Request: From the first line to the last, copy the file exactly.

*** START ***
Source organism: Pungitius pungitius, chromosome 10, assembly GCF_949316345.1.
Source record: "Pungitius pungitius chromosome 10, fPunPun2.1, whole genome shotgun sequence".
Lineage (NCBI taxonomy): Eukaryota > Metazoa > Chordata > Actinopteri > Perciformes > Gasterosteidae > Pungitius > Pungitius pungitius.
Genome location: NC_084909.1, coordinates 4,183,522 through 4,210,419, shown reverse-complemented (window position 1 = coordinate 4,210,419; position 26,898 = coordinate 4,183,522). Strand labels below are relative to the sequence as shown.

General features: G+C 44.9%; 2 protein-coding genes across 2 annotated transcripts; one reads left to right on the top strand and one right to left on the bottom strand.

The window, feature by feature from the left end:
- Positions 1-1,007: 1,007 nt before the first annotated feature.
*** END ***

Source organism: Pungitius pungitius, chromosome 10, assembly GCF_949316345.1.
Source record: "Pungitius pungitius chromosome 10, fPunPun2.1, whole genome shotgun sequence".
Lineage (NCBI taxonomy): Eukaryota > Metazoa > Chordata > Actinopteri > Perciformes > Gasterosteidae > Pungitius > Pungitius pungitius.
Genome location: NC_084909.1, coordinates 4,183,522 through 4,210,419, shown reverse-complemented (window position 1 = coordinate 4,210,419; position 26,898 = coordinate 4,183,522). Strand labels below are relative to the sequence as shown.

General features: G+C 44.9%; 2 protein-coding genes across 2 annotated transcripts; one reads left to right on the top strand and one right to left on the bottom strand.

The window, feature by feature from the left end:
- Positions 1-1,007: 1,007 nt before the first annotated feature.